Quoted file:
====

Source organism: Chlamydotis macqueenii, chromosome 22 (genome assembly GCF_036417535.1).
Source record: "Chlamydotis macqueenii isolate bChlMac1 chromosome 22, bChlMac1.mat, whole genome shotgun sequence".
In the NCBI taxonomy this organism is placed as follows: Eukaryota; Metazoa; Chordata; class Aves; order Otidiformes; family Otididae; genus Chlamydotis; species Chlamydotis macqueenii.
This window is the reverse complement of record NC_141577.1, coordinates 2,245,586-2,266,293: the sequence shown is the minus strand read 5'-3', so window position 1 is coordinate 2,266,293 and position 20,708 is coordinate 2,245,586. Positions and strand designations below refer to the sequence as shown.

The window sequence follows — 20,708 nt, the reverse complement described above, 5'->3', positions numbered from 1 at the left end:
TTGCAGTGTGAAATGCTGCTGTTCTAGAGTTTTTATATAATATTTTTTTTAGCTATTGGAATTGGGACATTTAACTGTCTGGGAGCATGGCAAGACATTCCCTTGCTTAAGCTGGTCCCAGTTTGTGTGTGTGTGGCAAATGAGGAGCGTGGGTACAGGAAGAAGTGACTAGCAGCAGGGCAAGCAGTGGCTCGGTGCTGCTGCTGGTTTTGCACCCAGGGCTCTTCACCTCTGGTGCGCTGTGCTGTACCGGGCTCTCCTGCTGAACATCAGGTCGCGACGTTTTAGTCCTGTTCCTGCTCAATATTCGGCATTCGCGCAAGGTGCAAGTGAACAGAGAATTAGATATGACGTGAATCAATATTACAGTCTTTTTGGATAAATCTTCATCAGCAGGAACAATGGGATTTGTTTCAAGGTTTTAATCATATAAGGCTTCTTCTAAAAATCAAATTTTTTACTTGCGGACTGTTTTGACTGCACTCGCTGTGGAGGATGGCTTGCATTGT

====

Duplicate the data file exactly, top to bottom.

Source organism: Chlamydotis macqueenii, chromosome 22 (genome assembly GCF_036417535.1).
Source record: "Chlamydotis macqueenii isolate bChlMac1 chromosome 22, bChlMac1.mat, whole genome shotgun sequence".
In the NCBI taxonomy this organism is placed as follows: Eukaryota; Metazoa; Chordata; class Aves; order Otidiformes; family Otididae; genus Chlamydotis; species Chlamydotis macqueenii.
This window is the reverse complement of record NC_141577.1, coordinates 2,245,586-2,266,293: the sequence shown is the minus strand read 5'-3', so window position 1 is coordinate 2,266,293 and position 20,708 is coordinate 2,245,586. Positions and strand designations below refer to the sequence as shown.

The window sequence follows — 20,708 nt, the reverse complement described above, 5'->3', positions numbered from 1 at the left end:
TTGCAGTGTGAAATGCTGCTGTTCTAGAGTTTTTATATAATATTTTTTTTAGCTATTGGAATTGGGACATTTAACTGTCTGGGAGCATGGCAAGACATTCCCTTGCTTAAGCTGGTCCCAGTTTGTGTGTGTGTGGCAAATGAGGAGCGTGGGTACAGGAAGAAGTGACTAGCAGCAGGGCAAGCAGTGGCTCGGTGCTGCTGCTGGTTTTGCACCCAGGGCTCTTCACCTCTGGTGCGCTGTGCTGTACCGGGCTCTCCTGCTGAACATCAGGTCGCGACGTTTTAGTCCTGTTCCTGCTCAATATTCGGCATTCGCGCAAGGTGCAAGTGAACAGAGAATTAGATATGACGTGAATCAATATTACAGTCTTTTTGGATAAATCTTCATCAGCAGGAACAATGGGATTTGTTTCAAGGTTTTAATCATATAAGGCTTCTTCTAAAAATCAAATTTTTTACTTGCGGACTGTTTTGACTGCACTCGCTGTGGAGGATGGCTTGCATTGT